Reason – Remember, it’s important to work out to your ability and fitness level. If you’ve been a couch potato, are overweight, or just haven’t exercised in years, take it easy in the beginning. You don’t have to prove your toughness by going all out your first couple of times working out. Start slow and light and work your way up. I like to follow the concept of Just One More: Every time you do an exercise or routine, try to do just one more repetition than you did last time, or finish a second faster than last time.

     Consistency – Work out 4 or 5 times a week. Working out only once or twice a week just isn’t enough, you’re as likely to hurt yourself as you are to get fit. So get out and have some fun working out. I try to schedule my workouts Monday and Tuesday, take a rest day on Wednesday, then back to my workouts on Thursday and Friday. Sometimes I’ll fit in a Saturday workout also. You don’t have to spend an hour or more per workout. By following the 5 Criteria for a Good and Effective Workout you can get a good, efficient workout in only 30 minutes or so. You also don’t need to go to the gym to get a good workout. You don’t need ab machines, back stretchers, swinging doohickeys, funny shaped shoes or straps and belts. You can work out at home, in the park, on the beach, while traveling, just about anywhere.

5 Criteria for a Good and Effective Workout        

1.  Do multi-joint movements

2.  Exercise on your feet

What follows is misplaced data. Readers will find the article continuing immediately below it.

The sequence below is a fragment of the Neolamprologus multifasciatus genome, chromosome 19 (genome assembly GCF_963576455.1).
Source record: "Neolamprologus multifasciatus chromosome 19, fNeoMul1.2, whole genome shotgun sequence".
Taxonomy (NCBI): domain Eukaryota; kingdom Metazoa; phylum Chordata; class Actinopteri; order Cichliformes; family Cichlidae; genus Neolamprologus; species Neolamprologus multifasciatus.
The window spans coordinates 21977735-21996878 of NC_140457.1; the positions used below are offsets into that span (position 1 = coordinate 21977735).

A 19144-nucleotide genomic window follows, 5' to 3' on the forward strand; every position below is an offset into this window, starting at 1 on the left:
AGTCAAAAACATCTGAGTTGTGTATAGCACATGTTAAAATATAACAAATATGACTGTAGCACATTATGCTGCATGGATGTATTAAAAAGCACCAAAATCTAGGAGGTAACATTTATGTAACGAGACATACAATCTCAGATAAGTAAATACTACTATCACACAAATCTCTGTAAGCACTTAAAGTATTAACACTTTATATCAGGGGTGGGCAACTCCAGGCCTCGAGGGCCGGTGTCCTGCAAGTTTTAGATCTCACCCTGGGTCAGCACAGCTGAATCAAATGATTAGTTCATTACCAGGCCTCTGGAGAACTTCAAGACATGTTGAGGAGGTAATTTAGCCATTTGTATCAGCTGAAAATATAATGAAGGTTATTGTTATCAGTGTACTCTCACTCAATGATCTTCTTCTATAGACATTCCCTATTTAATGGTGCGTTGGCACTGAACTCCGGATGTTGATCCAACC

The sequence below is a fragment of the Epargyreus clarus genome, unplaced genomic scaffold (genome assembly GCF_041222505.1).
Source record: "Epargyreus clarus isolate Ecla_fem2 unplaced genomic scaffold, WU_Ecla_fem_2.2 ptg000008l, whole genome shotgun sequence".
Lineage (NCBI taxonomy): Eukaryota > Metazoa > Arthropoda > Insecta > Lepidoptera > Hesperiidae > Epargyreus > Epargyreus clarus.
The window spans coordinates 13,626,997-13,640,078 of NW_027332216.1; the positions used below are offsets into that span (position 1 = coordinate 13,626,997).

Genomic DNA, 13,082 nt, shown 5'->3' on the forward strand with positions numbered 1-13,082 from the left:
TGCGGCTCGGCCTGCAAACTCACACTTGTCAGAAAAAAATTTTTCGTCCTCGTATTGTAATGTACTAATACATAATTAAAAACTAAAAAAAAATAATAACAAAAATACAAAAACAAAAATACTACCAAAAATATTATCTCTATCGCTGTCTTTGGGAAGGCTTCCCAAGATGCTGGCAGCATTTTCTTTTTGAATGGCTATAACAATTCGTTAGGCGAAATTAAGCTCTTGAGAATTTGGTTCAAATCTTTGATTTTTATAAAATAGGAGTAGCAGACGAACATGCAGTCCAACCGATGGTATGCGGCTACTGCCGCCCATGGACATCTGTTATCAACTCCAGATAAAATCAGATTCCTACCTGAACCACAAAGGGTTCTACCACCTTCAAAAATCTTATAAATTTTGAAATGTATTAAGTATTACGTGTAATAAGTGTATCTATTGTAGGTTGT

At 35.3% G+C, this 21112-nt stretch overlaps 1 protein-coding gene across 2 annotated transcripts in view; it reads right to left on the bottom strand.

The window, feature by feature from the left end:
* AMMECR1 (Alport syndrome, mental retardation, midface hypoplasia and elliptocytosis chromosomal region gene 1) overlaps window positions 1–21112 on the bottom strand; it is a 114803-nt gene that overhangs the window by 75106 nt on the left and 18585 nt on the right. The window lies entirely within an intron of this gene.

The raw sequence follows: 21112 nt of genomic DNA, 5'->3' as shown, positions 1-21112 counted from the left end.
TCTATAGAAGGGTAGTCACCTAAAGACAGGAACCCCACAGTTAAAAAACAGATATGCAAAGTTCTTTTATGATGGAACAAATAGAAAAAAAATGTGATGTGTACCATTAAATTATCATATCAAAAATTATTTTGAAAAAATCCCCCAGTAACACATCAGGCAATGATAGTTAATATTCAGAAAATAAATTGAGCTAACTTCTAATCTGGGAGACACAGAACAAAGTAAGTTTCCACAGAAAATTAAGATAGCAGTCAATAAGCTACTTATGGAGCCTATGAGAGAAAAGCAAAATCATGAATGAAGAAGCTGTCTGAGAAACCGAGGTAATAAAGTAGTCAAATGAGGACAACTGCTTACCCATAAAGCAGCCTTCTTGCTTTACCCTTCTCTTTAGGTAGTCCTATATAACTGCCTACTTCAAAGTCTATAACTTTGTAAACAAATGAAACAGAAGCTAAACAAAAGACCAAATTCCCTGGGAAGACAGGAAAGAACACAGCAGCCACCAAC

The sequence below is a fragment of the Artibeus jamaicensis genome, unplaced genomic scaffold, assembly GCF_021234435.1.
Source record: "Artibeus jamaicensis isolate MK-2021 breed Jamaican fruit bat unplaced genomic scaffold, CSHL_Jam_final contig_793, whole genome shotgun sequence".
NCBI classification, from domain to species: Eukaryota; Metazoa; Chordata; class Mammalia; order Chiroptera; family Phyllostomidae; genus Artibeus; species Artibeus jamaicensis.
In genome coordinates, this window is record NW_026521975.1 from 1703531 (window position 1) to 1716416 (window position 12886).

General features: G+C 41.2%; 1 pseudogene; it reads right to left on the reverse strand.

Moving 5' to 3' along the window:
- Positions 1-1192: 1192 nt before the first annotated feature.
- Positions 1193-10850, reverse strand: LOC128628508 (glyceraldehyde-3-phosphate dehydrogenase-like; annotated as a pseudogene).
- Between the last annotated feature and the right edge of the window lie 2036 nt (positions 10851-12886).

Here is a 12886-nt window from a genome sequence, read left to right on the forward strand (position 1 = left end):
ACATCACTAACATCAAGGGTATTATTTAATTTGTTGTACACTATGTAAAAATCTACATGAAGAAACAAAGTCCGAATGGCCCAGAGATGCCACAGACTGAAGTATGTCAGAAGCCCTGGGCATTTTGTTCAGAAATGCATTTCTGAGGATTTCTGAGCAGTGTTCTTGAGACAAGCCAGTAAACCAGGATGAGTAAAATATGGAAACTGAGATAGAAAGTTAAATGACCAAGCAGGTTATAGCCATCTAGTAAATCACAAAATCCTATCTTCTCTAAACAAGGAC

3.  Variety

4.  High intensity

5.  Fun

Let’s take a closer look at the five criteria.

  1. Multi-joint movements – Perform whole body, multi-joint exercises instead of isolation movements. Do pull-ups instead of curls, push-ups instead of bench presses, squats instead of leg extensions. For example, squats develop not only your quadriceps (the muscles in the front of your thighs) but also your glutes (butt), hamstrings (back of the leg), calves, back, abs, and the all important core (a.k.a. your trunk, the muscles that hold you up). To keep yourself upright and balanced while you’re doing squats, you use and develop the stabilizer muscles in your trunk. This helps strengthen your overall musculature and balance. Instead of striving for big bodybuilder muscles, go for strong, functional muscles that can support you in your daily activities.
  2. Exercise on your feet – Don’t just sit at a machine and move stacks of weight. Go grab a barbell or dumbbells and push or pull them, or do some bodyweight squats, pushups, and pull-ups. Jumping and sprinting are some other activities you can do on your feet. Remember: the more you sit, the less fit you git, and the more you weigh (pardon the pun, but if it helps you remember, it’s worth it).
  3. Variety – If you use barbells to do squats and shoulder presses one day, the next day do box jumps and sprints. The thing is, don’t do the same routine all the time. Mix in some burpees and Turkish get-ups. Do some Tai Chi. Lift heavy weights one workout, then for your next workout do sprints and core work, for the workout after that do bodyweight exercises, then jump rope and bike the next workout. You get the idea – try not to do the same routine more than once or twice a month to keep your body and muscles from getting too complacent and you from getting too bored.
  4. High intensity – Don’t just amble along taking it easy. Exert yourself. We’ve all seen the person who spends hours in a leisurely walk on the treadmill, reading a book or magazine, but they never seem to make any improvements or speed up. If they’d just break into a short jog once in a while and maybe even break a sweat they’d be amazed at the results. You don’t have to run for a solid 30 minutes or more to get the best results. In fact, interval training can produce great results in much less time. A simple interval running workout goes like this: walk 3 minutes, sprint 1 minute, walk 3 minutes, sprint 1 minute. Repeat this cycle 5 or 6 times.